Plants perennial, usually with rhizomes, forming clumps or
large colonies. Flowering stems glabrous, often horizontal at the base and
rooting at the lower nodes. Leaf sheaths glabrous or roughened. Leaf blades
flat or folded at maturity, glabrous or roughened. Spikelets ovate to linear in
outline, circular in cross‑section or flattened, disarticulating above
the glumes and between the florets, with 3–16 fertile florets with tips at
different levels, the sterile, terminal floret appearing similar in size and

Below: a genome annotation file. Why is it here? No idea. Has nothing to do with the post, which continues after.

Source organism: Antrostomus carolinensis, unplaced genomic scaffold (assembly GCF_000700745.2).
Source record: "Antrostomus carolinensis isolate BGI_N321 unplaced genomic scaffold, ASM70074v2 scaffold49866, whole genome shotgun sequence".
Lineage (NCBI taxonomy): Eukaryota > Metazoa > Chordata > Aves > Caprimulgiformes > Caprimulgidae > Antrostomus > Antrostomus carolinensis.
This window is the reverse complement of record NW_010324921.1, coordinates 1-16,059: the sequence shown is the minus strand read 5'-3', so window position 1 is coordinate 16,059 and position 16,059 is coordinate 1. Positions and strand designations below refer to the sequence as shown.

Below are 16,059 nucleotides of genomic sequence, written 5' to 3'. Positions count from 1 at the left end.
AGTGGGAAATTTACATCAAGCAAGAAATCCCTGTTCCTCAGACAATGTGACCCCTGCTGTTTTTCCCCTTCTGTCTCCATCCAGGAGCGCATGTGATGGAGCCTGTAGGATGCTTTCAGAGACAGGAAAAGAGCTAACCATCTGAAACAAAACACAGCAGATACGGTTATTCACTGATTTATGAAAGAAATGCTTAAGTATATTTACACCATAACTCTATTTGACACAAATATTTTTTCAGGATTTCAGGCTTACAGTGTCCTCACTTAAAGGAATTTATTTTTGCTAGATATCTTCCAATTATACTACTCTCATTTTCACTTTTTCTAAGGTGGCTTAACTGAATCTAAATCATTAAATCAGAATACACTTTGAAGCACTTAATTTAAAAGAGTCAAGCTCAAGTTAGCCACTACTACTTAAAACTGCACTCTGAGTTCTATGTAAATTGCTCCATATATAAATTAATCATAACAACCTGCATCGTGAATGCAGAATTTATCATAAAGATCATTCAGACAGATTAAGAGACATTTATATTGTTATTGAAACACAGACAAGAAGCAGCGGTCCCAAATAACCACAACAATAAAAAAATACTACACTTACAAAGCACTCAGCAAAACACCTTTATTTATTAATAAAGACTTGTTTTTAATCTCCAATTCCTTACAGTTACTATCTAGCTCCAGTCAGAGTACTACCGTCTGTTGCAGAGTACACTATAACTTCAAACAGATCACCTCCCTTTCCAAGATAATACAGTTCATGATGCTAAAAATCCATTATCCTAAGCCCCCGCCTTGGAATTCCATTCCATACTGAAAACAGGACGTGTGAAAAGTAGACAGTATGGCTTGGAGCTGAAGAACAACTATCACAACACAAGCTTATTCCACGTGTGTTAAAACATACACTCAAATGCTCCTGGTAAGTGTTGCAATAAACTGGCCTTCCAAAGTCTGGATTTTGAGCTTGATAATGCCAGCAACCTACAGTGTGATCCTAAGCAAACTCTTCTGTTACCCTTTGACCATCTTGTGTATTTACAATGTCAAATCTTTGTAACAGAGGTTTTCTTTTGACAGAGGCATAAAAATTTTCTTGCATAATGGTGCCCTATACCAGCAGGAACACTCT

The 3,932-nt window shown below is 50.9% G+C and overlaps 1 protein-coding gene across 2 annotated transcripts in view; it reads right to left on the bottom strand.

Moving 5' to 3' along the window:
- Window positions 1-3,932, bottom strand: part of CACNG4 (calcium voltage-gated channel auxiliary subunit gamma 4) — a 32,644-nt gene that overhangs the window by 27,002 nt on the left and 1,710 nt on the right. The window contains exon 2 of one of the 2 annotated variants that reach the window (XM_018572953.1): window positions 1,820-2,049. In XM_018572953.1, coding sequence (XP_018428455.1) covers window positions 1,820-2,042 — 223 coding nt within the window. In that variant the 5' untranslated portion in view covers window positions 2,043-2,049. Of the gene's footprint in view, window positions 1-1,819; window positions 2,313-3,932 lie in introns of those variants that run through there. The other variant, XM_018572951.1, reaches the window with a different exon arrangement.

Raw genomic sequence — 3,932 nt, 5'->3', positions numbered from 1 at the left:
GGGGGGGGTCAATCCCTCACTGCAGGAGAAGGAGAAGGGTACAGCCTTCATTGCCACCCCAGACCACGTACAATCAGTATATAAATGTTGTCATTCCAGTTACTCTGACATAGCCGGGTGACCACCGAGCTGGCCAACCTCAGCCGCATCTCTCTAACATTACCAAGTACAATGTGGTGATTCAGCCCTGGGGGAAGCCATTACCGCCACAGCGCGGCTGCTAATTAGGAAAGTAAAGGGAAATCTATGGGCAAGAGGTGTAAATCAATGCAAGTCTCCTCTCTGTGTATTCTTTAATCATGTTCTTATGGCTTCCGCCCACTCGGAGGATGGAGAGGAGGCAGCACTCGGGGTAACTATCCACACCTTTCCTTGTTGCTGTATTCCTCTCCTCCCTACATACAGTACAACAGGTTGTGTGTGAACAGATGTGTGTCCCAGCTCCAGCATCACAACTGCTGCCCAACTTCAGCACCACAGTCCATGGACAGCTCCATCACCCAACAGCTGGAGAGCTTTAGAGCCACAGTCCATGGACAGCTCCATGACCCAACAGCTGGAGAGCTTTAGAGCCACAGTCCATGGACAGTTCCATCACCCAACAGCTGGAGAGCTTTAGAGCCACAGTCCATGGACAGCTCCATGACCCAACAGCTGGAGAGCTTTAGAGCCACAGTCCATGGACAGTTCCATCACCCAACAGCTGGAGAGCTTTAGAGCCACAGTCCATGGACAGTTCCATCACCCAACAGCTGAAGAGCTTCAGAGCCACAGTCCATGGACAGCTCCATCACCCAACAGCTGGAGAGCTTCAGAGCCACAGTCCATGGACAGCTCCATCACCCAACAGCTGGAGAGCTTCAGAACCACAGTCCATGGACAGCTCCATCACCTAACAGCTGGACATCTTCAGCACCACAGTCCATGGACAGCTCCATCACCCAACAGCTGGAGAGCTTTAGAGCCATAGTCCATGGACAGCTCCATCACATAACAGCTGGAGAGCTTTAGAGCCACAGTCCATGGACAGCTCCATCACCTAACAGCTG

shape to the fertile florets. Glumes 1‑nerved, glabrous, unequal in size.
Lemmas strongly 5‑ or 7‑nerved, awnless, glabrous, roughened, or
less commonly hairy. Paleas about as long as or longer than the lemmas. Stamens
2 or 3. Fruits elliptic in outline, slightly flattened, with a shallow,
longitudinal groove near the base, usually reddish brown to dark brown. Thirty‑five
to 40 species, North America, Europe, Asia, Australia.
Other species treated under Glyceria by Steyermark
(1963) have since been reclassified in the genera Puccinellia Parl. and Torreyochloa G.L. Church (both in the tribe Poeae). They differ most notably in
having open sheaths and 3‑nerved upper glumes. The seeds of some European
species of Glyceria are used for fodder and also ground into a flour for
human consumption. All of the species are important sources of food for
waterfowl and other wetland fauna.